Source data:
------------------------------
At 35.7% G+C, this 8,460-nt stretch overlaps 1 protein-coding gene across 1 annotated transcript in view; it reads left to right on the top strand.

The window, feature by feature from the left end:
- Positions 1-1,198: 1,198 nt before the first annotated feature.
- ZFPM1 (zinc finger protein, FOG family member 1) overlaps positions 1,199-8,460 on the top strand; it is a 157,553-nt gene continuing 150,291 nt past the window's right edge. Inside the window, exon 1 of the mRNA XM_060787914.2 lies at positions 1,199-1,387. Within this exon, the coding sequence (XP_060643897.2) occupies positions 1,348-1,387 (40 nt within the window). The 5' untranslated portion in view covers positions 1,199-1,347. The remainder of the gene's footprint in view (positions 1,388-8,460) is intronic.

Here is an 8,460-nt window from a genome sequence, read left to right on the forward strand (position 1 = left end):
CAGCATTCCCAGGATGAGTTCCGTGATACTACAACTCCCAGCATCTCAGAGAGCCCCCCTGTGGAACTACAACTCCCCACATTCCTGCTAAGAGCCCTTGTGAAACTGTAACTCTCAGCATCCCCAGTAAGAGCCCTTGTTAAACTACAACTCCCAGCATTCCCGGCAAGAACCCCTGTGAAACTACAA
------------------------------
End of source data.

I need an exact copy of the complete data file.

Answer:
At 35.7% G+C, this 8,460-nt stretch overlaps 1 protein-coding gene across 1 annotated transcript in view; it reads left to right on the top strand.

The window, feature by feature from the left end:
- Positions 1-1,198: 1,198 nt before the first annotated feature.
- ZFPM1 (zinc finger protein, FOG family member 1) overlaps positions 1,199-8,460 on the top strand; it is a 157,553-nt gene continuing 150,291 nt past the window's right edge. Inside the window, exon 1 of the mRNA XM_060787914.2 lies at positions 1,199-1,387. Within this exon, the coding sequence (XP_060643897.2) occupies positions 1,348-1,387 (40 nt within the window). The 5' untranslated portion in view covers positions 1,199-1,347. The remainder of the gene's footprint in view (positions 1,388-8,460) is intronic.

Here is an 8,460-nt window from a genome sequence, read left to right on the forward strand (position 1 = left end):
CAGCATTCCCAGGATGAGTTCCGTGATACTACAACTCCCAGCATCTCAGAGAGCCCCCCTGTGGAACTACAACTCCCCACATTCCTGCTAAGAGCCCTTGTGAAACTGTAACTCTCAGCATCCCCAGTAAGAGCCCTTGTTAAACTACAACTCCCAGCATTCCCGGCAAGAACCCCTGTGAAACTACAA